Boston: That you can win a seven game series without scoring a powerplay goal, although the Bruins are the first team in NHL history to do so. Clearly the Bruins don’t have a single natural scorer in their lineup.
Philadelphia: Until they win the Stanley Cup the most relevant question for the Flyers will always be about their goaltending. Another question that needs to be asked is how healthy Chris Pronger is. He looked much healthier in Game 7 (17 minutes of ice-time) than he did in Game 6 (4 minutes). The Bruins are going to play a physical series and will try and target the veteran defenseman. Usually Pronger thrives in these situations, but this time it might be different.
Boston: Where did all the scoring go? Boston was one of the best teams offensively in the regular season, combining average powerplay results with league-best 5-on-5 play. Milan Lucic (team lead in goals during the regular season) and Zdeno Chara are vital pieces of the Bruin attack. Both players underwhelmed in the first round, neither registering a goal. Speaking of underwhelming, how’s that Tomas Kaberle trade looking right now Bruins fans?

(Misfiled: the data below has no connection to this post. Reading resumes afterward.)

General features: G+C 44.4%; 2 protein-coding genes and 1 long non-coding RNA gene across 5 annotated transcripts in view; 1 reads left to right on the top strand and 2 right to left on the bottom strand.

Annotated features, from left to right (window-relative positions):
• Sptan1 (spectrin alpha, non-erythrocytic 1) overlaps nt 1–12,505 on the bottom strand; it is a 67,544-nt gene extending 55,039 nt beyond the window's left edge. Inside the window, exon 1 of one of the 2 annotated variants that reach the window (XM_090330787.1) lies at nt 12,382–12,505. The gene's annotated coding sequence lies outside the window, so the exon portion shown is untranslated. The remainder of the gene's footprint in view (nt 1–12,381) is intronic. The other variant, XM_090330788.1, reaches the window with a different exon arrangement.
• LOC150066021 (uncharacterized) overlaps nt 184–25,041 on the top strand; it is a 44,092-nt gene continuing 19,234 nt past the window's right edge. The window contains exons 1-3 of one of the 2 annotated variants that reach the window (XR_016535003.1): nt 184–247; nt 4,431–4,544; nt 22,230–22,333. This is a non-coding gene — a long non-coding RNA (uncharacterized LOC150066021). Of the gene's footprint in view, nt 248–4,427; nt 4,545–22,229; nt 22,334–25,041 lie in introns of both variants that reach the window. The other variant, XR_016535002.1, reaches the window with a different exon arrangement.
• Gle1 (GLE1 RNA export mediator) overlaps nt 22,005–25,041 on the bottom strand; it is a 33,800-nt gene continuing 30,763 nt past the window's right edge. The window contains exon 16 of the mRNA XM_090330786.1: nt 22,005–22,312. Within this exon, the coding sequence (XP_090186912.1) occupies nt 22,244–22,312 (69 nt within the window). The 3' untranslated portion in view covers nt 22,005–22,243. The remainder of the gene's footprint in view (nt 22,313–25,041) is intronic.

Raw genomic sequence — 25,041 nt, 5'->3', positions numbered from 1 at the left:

Both Teams: How much impact will last year’s playoff series, where the Flyers came back to win the series after losing the first three games, have on this year’s rematch? Boston’s win against Montreal was significant in that the Bruins franchise in recent history has struggled in clutch situations. Yet in the first round, Boston came back from a 2-0 series deficit, and won Game 7. This psychological momentum could disappear if the Flyers get an early series lead, or if they win the first game where they face elimination.